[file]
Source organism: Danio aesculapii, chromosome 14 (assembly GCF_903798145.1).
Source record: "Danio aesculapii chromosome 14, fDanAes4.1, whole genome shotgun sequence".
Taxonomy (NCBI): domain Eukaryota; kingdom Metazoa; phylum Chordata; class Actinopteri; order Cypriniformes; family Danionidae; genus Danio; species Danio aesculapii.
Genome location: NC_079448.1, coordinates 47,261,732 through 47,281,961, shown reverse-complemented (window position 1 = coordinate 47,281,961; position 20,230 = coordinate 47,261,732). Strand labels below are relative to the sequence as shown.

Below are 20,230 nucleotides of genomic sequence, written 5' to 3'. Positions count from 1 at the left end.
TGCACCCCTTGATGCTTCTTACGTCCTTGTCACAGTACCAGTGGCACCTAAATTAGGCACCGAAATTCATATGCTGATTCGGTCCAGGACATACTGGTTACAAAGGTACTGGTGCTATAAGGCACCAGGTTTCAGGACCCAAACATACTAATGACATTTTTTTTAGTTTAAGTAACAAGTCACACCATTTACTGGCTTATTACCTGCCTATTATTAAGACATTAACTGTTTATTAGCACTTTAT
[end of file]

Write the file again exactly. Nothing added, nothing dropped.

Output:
Source organism: Danio aesculapii, chromosome 14 (assembly GCF_903798145.1).
Source record: "Danio aesculapii chromosome 14, fDanAes4.1, whole genome shotgun sequence".
Taxonomy (NCBI): domain Eukaryota; kingdom Metazoa; phylum Chordata; class Actinopteri; order Cypriniformes; family Danionidae; genus Danio; species Danio aesculapii.
Genome location: NC_079448.1, coordinates 47,261,732 through 47,281,961, shown reverse-complemented (window position 1 = coordinate 47,281,961; position 20,230 = coordinate 47,261,732). Strand labels below are relative to the sequence as shown.

Below are 20,230 nucleotides of genomic sequence, written 5' to 3'. Positions count from 1 at the left end.
TGCACCCCTTGATGCTTCTTACGTCCTTGTCACAGTACCAGTGGCACCTAAATTAGGCACCGAAATTCATATGCTGATTCGGTCCAGGACATACTGGTTACAAAGGTACTGGTGCTATAAGGCACCAGGTTTCAGGACCCAAACATACTAATGACATTTTTTTTAGTTTAAGTAACAAGTCACACCATTTACTGGCTTATTACCTGCCTATTATTAAGACATTAACTGTTTATTAGCACTTTAT